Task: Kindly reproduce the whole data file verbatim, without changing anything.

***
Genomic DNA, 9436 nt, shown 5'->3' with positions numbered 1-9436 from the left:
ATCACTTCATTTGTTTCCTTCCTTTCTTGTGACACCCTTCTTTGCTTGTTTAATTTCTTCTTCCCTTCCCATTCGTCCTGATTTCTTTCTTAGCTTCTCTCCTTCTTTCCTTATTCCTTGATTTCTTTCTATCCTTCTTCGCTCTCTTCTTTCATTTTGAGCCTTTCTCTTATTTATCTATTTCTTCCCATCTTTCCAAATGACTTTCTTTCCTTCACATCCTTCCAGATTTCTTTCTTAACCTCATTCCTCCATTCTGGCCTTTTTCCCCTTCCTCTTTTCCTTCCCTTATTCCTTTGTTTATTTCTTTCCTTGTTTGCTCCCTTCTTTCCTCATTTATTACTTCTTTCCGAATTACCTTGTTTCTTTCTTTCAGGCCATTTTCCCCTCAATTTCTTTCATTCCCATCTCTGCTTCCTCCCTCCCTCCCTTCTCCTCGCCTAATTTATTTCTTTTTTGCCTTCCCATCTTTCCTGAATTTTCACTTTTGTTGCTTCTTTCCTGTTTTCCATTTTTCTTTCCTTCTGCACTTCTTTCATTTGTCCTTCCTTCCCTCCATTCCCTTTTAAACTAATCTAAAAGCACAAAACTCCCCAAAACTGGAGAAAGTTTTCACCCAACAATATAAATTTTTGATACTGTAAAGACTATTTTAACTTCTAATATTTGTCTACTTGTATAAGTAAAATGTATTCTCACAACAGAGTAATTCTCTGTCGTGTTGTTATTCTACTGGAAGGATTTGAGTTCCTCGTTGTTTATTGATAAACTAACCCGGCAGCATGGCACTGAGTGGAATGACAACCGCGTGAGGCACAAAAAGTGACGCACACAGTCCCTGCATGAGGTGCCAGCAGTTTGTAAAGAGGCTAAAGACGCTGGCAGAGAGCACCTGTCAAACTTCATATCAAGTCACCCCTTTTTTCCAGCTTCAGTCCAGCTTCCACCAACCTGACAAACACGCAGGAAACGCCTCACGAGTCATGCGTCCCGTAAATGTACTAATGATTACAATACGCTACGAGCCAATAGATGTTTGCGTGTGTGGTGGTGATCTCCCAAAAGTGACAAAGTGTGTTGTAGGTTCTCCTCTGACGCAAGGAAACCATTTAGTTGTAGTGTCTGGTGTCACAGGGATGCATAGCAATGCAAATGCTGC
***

Genomic DNA, 9436 nt, shown 5'->3' with positions numbered 1-9436 from the left:
ATCACTTCATTTGTTTCCTTCCTTTCTTGTGACACCCTTCTTTGCTTGTTTAATTTCTTCTTCCCTTCCCATTCGTCCTGATTTCTTTCTTAGCTTCTCTCCTTCTTTCCTTATTCCTTGATTTCTTTCTATCCTTCTTCGCTCTCTTCTTTCATTTTGAGCCTTTCTCTTATTTATCTATTTCTTCCCATCTTTCCAAATGACTTTCTTTCCTTCACATCCTTCCAGATTTCTTTCTTAACCTCATTCCTCCATTCTGGCCTTTTTCCCCTTCCTCTTTTCCTTCCCTTATTCCTTTGTTTATTTCTTTCCTTGTTTGCTCCCTTCTTTCCTCATTTATTACTTCTTTCCGAATTACCTTGTTTCTTTCTTTCAGGCCATTTTCCCCTCAATTTCTTTCATTCCCATCTCTGCTTCCTCCCTCCCTCCCTTCTCCTCGCCTAATTTATTTCTTTTTTGCCTTCCCATCTTTCCTGAATTTTCACTTTTGTTGCTTCTTTCCTGTTTTCCATTTTTCTTTCCTTCTGCACTTCTTTCATTTGTCCTTCCTTCCCTCCATTCCCTTTTAAACTAATCTAAAAGCACAAAACTCCCCAAAACTGGAGAAAGTTTTCACCCAACAATATAAATTTTTGATACTGTAAAGACTATTTTAACTTCTAATATTTGTCTACTTGTATAAGTAAAATGTATTCTCACAACAGAGTAATTCTCTGTCGTGTTGTTATTCTACTGGAAGGATTTGAGTTCCTCGTTGTTTATTGATAAACTAACCCGGCAGCATGGCACTGAGTGGAATGACAACCGCGTGAGGCACAAAAAGTGACGCACACAGTCCCTGCATGAGGTGCCAGCAGTTTGTAAAGAGGCTAAAGACGCTGGCAGAGAGCACCTGTCAAACTTCATATCAAGTCACCCCTTTTTTCCAGCTTCAGTCCAGCTTCCACCAACCTGACAAACACGCAGGAAACGCCTCACGAGTCATGCGTCCCGTAAATGTACTAATGATTACAATACGCTACGAGCCAATAGATGTTTGCGTGTGTGGTGGTGATCTCCCAAAAGTGACAAAGTGTGTTGTAGGTTCTCCTCTGACGCAAGGAAACCATTTAGTTGTAGTGTCTGGTGTCACAGGGATGCATAGCAATGCAAATGCTGC